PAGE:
Editor: Harry Nelson Pillsbury (1972-1906) was a redoubtable American chess champion (1897 to his death in 1906). Pillsbury arrived almost unknown in Europe, to win the tournament at Hastings in 1895, defeating Europe's strongest Masters. Hastings was one of the greatest tournaments of the day and, indeed, of all time.
The following exchange took place between A.J. Goldsby and Ray Keene today -
A.J. Goldsby writes -
At least 20+ years ago, I was at a U.S. Open, and I was honored to be included in a gaggle of chess players, that included 3-4 GM's, many IM's, and a fair contingent of other strong players.
The topic turned to "Who was the best chess player of all time?" (I had my copy of ELO's book under one arm.) One of the players asked me to "shock them," and asked me to give them the name of a player that might be pretty good, but no one had included in a list of "best players."
I offered the name of "Harry Nelson Pillsbury," as one of the 10 greatest players of all time. One GM laughed so hard, he almost threw up in a trash can, another politician, (who went on to become an officer of the USCF); laughed and told me that, "You don't know beans about chess!"
However, Pillsbury's accomplishments are still legendary, that he had an incredible memory is not in doubt. His skill at blindfold chess was superb, some of his examples in this field are true works of art.
I own just about every chess book (in English) ever written on Pillsbury. Here are a few of my questions:
# 1.) How would you rank Pillsbury now?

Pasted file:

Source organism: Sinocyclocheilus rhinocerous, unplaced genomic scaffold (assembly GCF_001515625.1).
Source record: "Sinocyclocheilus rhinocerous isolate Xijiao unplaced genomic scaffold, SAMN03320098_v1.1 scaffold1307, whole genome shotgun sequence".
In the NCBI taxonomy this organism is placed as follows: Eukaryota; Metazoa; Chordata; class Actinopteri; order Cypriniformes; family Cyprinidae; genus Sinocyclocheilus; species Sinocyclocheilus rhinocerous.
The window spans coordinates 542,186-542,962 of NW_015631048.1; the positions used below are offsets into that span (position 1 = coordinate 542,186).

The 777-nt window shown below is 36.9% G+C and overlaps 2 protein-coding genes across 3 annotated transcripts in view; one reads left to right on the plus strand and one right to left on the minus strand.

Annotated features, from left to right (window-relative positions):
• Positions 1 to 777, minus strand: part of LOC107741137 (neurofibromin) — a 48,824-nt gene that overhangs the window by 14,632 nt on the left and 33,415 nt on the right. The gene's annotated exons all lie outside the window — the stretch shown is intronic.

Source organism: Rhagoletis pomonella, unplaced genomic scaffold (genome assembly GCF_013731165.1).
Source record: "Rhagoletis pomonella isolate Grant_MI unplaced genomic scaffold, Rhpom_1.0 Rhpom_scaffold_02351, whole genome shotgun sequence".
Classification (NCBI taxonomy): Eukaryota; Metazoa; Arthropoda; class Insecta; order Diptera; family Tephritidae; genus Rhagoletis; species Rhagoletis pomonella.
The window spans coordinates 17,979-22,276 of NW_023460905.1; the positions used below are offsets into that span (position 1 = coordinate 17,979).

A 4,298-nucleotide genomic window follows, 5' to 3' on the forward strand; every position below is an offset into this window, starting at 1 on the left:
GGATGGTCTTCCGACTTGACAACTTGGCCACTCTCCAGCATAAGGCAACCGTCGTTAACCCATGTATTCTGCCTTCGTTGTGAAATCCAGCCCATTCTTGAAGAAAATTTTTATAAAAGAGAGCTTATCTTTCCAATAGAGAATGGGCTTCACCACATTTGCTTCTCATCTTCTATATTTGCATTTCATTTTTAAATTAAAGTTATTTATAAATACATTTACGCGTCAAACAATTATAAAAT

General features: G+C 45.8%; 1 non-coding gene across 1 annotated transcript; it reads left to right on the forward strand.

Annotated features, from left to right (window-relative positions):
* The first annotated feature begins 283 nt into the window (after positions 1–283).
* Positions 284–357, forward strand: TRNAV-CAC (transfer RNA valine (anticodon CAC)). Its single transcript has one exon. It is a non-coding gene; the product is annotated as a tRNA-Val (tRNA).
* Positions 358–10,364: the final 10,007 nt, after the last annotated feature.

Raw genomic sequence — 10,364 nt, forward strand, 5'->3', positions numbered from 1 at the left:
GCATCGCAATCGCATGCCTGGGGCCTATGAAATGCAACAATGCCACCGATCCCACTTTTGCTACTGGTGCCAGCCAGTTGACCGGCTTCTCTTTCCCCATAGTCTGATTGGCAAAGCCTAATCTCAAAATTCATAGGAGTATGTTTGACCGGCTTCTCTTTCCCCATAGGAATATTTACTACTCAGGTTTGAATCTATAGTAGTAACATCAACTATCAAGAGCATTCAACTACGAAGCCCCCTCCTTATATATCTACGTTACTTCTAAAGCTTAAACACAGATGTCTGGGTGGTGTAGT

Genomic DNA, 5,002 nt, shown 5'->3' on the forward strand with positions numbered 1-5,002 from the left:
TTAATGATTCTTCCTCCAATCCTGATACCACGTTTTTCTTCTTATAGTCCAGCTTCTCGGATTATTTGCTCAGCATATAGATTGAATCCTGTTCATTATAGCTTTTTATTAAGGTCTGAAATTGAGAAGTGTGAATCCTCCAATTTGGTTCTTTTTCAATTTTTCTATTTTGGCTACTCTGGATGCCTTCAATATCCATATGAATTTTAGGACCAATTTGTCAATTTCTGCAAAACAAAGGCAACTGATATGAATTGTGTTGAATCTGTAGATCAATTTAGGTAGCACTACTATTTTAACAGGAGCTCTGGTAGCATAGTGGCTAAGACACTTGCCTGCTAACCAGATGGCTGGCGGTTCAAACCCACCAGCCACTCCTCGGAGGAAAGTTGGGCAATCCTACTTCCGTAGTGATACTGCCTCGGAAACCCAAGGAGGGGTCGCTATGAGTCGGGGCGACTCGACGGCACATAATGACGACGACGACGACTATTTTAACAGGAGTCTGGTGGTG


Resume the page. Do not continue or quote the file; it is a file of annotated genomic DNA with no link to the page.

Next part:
# 2.) What are say five of Pillsbury's best games?
# 3.) How come no modern GM has ever written a book on this great player?
# 4.) Have you ever considered writing a book about this player?
PS I took the liberty of posting this missive in your forum as well.
Ray Keene replies -
Co-incidentally a new book on Pillsbury by the Russian GM Cherniaev has just come out;
HARRY NELSON PILLSBURY A GENIUS AHEAD OF HIS TIME
Try your regular stockists-it's a fine book.
His best games -
v Tarrasch, Hastings 1895
v Lasker, Nuremberg 1896
v Lasker, Cambridge Springs 1904
v Schlechter, London 1899
v Tchigorin, St Petersburg 1895-6. Pillsbury was Black in a 4 Knights [' Opening-Ed].
I don't think he was in the all time top ten, but with better health and a longer life he might have been.
A.J. Goldsby adds -
How bothersome - yet apropos that I would discover this AFTER e-mailing you!!!!!!!!!! ........
I just got my "Chess LIfe"[the official magazine of the US Chess Federation-Ed] the other day, (May, 2007); however, I have not yet had a chance to really read it yet.
On page # 50, there is an article entitled, "The American Meteor," ... ... ...
GM Pal Benko writes: "Here are a selection of Pillsbury's endgames --- ones in which most masters would simply shake hands on a draw, but in which Pillsbury, one of the earliest of America's great players, fights on for the win."
This is rather strange. I wrote Pal - about 10 years ago - about Pillsbury, and he seemed decidedly lukewarm on this player.
Ed: Pal Benko (Hungarian: Benk? Pál) was born in France but raised in Hungary - indeed Susan Polgar promises that her clients will meet Benko as a Hungarian chess legend on the trip to Budapest this summer that Susan is currently publicising. Benko fled to the USA after the 1956 Rising.
I reviewed the new Pillsbury book in the News Review section of yesterday's Sunday Times by the way.
Ed: The site that AJ quotes places Pillsbury at Number 10, in terms of his highest rating over three consecutive years. That is above several Soviet World Champions including Smyslov, Petrosian, Tal and Spassky. Pillsbury does have a strong claim to be included in the All Time Greats of chess.